Radiation, X-ray and Laser Safety Programs

The Radiation Safety program provides oversight and guidance to users of radioactive material. The program keeps radiation exposure to university personnel, members of the public and the environment As Low As Reasonably Achievable (ALARA) and compliance with the state and federal regulations. 
Texas Department of State Health Services (TDSHS) Radiation Control Program authorized the use of radioactive material at University of North Texas. The Radiation Safety Committee establish the radiation safety procedure according to the state and federal regulation, Radiation Safety Manual and the license conditions.
Click on the titles below to pull up a Microsoft document with the information
  • Radioisotope Use Request
  • Request for Radiation Monitoring
  • Declared Pregnancy Request
  • RAM Package Receipt and Daily Use Log
Radiation producing equipment are any equipment that contain sealed source of radiation or an x-ray producing vacuum tube or housing. This equipment may be used in the disciplines of the healing arts (medicine or dental) or non-healing arts (education or research). Ionizing radiation producing devices are regulated by Texas Department of State Health Services (TDSHS) Radiation Control.
All x-ray devices that are purchased, transferred, or loaned to the university must be inventoried and surveyed by the Radiation Safety Office.  Please contact the Radiation Safety Office as soon as possible for any addition, relocation, service, or disposal of x-ray devices so has to effectively coordinate the regulatory processes.
Prior to installation and usage of any x-ray devices;
  • Each x-ray operator must complete the radiation safety training.
  • Schedule a commissioning survey and/or dose assessment with the Radiation Safety Office.
  • For veterinary and medical x-ray devices, an Equipment Performance Evaluation (EPE) must be performed and documented by a licensed medical physicist.
Examples of X-ray systems used at UNT
Electron Microscope – (EM) produce low levels of X-rays as a result of the electron beam interacting with the sample material. Modern EMs are well-shielded; they eliminate or greatly minimize exposure to personnel. Personal dosimetry is not required when working with an EM.
To ensure exposures are As Low As Reasonably Achievable (ALARA) users
  • Ensure that shielding, safety interlocks, and warning lights are maintained and operable.
  • Keep hands/arms off the energized EM unless working with it.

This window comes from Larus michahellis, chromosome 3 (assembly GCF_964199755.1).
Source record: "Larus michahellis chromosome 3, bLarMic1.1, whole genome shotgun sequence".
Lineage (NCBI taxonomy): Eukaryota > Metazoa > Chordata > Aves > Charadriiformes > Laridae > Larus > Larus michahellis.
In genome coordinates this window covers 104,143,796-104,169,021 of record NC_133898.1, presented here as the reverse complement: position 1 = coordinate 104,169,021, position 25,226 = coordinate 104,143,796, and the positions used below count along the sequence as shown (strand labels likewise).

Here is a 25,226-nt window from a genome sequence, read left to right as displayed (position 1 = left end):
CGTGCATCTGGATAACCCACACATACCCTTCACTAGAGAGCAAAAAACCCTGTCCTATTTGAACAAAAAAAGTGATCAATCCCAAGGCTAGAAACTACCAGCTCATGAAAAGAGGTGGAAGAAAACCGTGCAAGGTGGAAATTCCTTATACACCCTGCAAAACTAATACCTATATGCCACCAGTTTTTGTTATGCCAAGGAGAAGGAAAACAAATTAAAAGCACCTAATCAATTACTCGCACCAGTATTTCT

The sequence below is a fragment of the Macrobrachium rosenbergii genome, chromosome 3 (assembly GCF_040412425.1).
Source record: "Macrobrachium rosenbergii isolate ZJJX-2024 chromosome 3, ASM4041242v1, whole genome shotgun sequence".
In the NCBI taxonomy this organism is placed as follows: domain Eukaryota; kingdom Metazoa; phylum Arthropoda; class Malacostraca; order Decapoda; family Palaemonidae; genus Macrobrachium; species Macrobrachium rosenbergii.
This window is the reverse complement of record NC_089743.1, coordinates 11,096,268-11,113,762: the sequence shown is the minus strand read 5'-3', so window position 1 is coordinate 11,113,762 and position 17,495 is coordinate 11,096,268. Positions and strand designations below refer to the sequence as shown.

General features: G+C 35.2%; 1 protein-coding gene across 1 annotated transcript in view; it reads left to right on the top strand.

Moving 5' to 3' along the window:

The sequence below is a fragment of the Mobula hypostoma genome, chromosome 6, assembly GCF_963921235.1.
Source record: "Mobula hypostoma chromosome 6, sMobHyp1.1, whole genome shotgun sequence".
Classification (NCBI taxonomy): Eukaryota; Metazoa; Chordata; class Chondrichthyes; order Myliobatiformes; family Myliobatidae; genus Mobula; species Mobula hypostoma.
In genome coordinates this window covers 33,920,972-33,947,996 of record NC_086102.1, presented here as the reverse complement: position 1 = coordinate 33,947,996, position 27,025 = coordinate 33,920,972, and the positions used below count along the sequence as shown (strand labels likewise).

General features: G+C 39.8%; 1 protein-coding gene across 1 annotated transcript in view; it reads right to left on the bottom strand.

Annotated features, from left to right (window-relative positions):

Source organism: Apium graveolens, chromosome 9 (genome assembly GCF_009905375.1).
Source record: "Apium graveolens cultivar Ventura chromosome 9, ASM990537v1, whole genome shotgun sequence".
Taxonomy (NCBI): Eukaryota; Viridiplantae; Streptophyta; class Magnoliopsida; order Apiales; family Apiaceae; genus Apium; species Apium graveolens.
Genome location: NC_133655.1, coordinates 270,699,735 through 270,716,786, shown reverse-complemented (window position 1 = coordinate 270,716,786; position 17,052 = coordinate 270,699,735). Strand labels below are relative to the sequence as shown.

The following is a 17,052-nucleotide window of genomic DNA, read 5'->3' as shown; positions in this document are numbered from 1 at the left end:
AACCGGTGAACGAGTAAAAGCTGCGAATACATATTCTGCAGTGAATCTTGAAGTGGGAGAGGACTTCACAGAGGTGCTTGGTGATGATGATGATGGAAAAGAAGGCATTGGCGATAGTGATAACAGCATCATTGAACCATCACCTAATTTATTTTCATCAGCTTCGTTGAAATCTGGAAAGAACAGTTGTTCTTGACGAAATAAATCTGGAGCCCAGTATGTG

• Maximize distance away from energized EMs.
  • Reduce time around energized EMs.
  • Turn off EMs when not in use.
X-ray diffraction – (XRDs) determine the molecular structure of crystalline materials by analyzing the interference patterns of diffracted X-rays. XRDs are shielded with protective housing, but even a short exposure (less than one second) to the primary beam can cause significant damage. The primary beam is collimated to a small beam diameter, which increases the risk of a severe, localized injury. Low energy X-rays are readily absorbed in the first few millimeters of the skin.
XRD are designed with warning displays such as
  • Warning lights indicating that X-rays are being generated
  • Warning lights indicating that the X-ray window (i.e. shutter) is open
  • Warning lights indicating that the protective housing doors are open.
  • Alarm sounding when protective housing doors are opened.
The laser safety program is a part of the University Radiation Safety program. As such, laser use is under the general direction and authority of the Radiation Safety and the Radiation Safety Committee.
The Laser Safety Program provides instruction for the safe use of lasers and laser systems. All lasers and laser systems are operated in accordance with the American National Standards Institute (ANSI) Z136.1 2000, β€œthe Safe Use of Lasers;” and other applicable federal and state regulations.
The primary objective of the laser safety program is to ensure that no laser radiation in excess of the maximum permissible exposure (MPE) limit reaches the human eye or skin. The program mainly provides oversight and guidance to users of Class 3b and 4 lasers and laser systems.
All Class 3b and Class 4 lasers must be registered with the Radiation Safety Office during or after acquisition.  All personnel working with Class 3b and Class 4 lasers or laser systems must complete the laser safety training. Also authorized principle investigator must develop an SOP for specific research and equipment.
Click on the titles below to pull up a Microsoft document with the information
  • Authorization to Use Lasers for Research
  • Laser Safety Incident Report
  • Laser SOP Template